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History Dissertations: Top Tips for Students

We’ve finished our most recent dissertation cycle here at Northampton. The marking is done and the results have been released. It seems a useful time to reflect as I prepare meetings to discuss projects with students for next year.

We’ve had some great results, some fascinating dissertations, some of them first class. As the convenor of our dissertation module and a supervisor I have the pleasure of seeing individual projects through to completion as well as seeing the ‘whole picture.’ I’m the first to see the overall results which is very exciting!

Seeing students excel in their dissertations is among the most rewarding parts of my job. The dissertation is the culmination of their studies, where they test all the skills they have acquired and really think deeply about the subject in the context of a detailed research project. It is when they truly become ‘historians.’

Some of the results are publishable and some do get published and that is tremendously satisfying for us and the students.

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Students also really enjoy the process overall. We are consistently told by students near the end of their studies (often at graduation) that it was their favourite experience at university. They get to focus on their specific interests, develop their own ideas.

That doesn’t mean, of course, that it isn’t hard work, difficult and stressful. Developing high quality research and making it worthy of good rewards is all of these things.

So here is a brief description of what a dissertation is and some tips for succeeding with the dissertation and having a good experience – some dissertation do’s and dont’s that we communicate to our students at the start of the process.

Every project is different and only you and your supervisor know precisely what you should be doing from one point to another but these guidelines generally apply to most dissertations. This is a longer blog than I usually write but there’s a lot to get through!

What is a Dissertation?

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A history dissertation is a written study (Most universities specify around 10,000 words) of a specific historical topic/theme/person/event.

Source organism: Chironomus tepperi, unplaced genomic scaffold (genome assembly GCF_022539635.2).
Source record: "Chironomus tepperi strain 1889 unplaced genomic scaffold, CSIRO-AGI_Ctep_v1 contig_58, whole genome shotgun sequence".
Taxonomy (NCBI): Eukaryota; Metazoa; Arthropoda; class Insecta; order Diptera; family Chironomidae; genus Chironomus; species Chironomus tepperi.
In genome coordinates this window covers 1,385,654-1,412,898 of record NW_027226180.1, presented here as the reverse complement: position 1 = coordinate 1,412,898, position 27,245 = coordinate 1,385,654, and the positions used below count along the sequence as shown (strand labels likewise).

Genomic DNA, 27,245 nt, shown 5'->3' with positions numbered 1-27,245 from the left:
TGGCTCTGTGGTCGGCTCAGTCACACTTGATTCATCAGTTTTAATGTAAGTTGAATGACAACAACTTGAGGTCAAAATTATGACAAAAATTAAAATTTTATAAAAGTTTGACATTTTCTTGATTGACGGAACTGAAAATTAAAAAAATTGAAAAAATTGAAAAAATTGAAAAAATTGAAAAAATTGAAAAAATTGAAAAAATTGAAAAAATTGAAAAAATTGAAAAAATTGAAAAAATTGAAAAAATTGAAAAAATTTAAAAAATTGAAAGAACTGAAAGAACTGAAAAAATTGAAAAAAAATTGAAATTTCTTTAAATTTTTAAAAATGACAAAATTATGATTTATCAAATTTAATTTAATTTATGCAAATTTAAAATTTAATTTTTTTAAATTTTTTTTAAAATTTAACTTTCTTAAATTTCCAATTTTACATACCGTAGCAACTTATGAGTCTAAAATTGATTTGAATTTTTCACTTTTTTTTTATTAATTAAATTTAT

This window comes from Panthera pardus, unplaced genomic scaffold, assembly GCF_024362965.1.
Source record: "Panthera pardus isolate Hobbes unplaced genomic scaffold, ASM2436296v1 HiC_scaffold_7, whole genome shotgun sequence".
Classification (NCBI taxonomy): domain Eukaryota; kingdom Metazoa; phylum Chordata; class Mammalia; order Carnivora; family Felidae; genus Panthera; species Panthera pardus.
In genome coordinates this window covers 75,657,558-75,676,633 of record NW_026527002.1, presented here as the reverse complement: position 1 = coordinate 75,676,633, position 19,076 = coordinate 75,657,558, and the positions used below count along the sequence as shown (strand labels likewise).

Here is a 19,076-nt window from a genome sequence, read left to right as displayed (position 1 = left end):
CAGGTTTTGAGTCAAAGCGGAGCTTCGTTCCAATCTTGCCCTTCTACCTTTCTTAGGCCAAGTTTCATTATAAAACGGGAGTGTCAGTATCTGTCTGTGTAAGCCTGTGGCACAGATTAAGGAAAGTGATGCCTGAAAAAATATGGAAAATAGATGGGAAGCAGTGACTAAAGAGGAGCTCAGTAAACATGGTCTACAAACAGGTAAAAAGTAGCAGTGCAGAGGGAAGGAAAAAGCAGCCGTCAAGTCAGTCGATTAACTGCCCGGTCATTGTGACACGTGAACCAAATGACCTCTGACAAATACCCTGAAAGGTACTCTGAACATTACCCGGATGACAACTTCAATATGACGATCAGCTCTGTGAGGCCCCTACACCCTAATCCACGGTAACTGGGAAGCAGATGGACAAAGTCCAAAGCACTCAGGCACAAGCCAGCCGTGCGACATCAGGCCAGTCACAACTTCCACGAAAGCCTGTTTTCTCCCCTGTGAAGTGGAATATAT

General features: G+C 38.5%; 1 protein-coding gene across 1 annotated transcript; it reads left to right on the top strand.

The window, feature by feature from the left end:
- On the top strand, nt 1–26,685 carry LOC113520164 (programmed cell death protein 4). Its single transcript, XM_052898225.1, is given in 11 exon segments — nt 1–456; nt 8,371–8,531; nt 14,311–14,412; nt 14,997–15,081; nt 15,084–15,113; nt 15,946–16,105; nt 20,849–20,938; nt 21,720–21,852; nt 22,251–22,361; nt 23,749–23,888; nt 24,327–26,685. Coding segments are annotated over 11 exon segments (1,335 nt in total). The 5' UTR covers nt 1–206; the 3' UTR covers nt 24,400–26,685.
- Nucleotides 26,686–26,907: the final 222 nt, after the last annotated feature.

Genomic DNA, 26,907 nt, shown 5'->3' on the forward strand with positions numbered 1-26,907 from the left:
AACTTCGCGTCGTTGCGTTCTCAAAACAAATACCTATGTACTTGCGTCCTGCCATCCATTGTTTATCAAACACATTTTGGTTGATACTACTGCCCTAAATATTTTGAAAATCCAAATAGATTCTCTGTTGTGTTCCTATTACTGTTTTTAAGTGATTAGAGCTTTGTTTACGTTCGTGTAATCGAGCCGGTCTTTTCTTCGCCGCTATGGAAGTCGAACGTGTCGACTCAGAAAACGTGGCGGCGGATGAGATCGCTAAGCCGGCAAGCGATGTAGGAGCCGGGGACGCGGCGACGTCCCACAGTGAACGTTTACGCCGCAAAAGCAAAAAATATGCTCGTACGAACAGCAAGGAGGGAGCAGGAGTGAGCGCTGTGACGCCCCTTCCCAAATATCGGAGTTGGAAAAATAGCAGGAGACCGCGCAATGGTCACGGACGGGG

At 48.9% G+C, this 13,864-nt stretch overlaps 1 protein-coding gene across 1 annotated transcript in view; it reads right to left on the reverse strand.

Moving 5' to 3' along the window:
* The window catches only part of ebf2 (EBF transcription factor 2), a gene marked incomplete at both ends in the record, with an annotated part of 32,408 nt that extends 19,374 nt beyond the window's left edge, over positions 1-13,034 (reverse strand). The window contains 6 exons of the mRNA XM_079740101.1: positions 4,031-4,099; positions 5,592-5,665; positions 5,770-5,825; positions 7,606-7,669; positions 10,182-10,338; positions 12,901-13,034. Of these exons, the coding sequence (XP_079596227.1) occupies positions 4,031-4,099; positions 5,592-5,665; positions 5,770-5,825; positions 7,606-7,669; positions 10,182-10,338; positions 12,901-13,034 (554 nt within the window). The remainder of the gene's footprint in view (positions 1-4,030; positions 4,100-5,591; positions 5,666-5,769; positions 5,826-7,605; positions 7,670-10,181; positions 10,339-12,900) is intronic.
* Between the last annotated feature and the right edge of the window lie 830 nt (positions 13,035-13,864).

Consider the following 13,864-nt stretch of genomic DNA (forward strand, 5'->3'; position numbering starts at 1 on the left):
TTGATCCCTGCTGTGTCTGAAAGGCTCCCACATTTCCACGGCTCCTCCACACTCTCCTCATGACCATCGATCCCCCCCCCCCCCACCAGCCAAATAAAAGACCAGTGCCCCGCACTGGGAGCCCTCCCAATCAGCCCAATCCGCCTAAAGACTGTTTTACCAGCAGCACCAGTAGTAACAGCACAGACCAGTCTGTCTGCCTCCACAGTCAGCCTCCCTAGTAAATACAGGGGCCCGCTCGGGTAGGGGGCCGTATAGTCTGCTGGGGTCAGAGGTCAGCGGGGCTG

It forms a significant part of the third year of an undergraduate degree (many universities, including us, double weight them so they count for two modules).

It should be based around a series of primary sources (the volume and type depends on the project) and should include a comprehensive review of the existing historical literature (this is usually done in the introduction).

Dissertations are not ‘taught’ in the way that other modules are – they are individual projects supervised by academic members of staff.

We provide whole group guidance for our third years in four sessions across the academic year (some other institutions do this, some don’t). But in the main your experience will involve one-on-one supervisions.

A dissertation is not a long essay and it is not a source analysis.

Unlike essays the argument of the dissertation must be based around and driven by primary sources and the secondary sources (the books, articles etc) are used to contextualize and help you interpret the findings from the primary sources.

Unlike source analyses the sources must be used to build the overall argument – merely commenting on their content is not enough. Your footnotes in the main chapters should mainly be to your primary sources – this is why we call them ‘primary.’

Some universities (including ours) build in other assignments to the dissertation module (we have a Viva which forms 10% of the overall grade). These are important staging posts towards the final product. But the showpiece is always the written dissertation and that’s the piece of work you’ll have on your bookshelf after the deed is done.

Do’s and Don’ts

1. Choosing the Topic: Picking a topic is subject to a range of different factors: In short it must be interesting to you, feasible in the time (1 year) and space (10,000 words) you have, possible with regards to primary source material and worthy of study.

DO pick a topic you are interested in, DON’T pick something because it seems easy. You will be studying this topic for a whole year and it will be really tiresome if it’s something that doesn’t really interest you.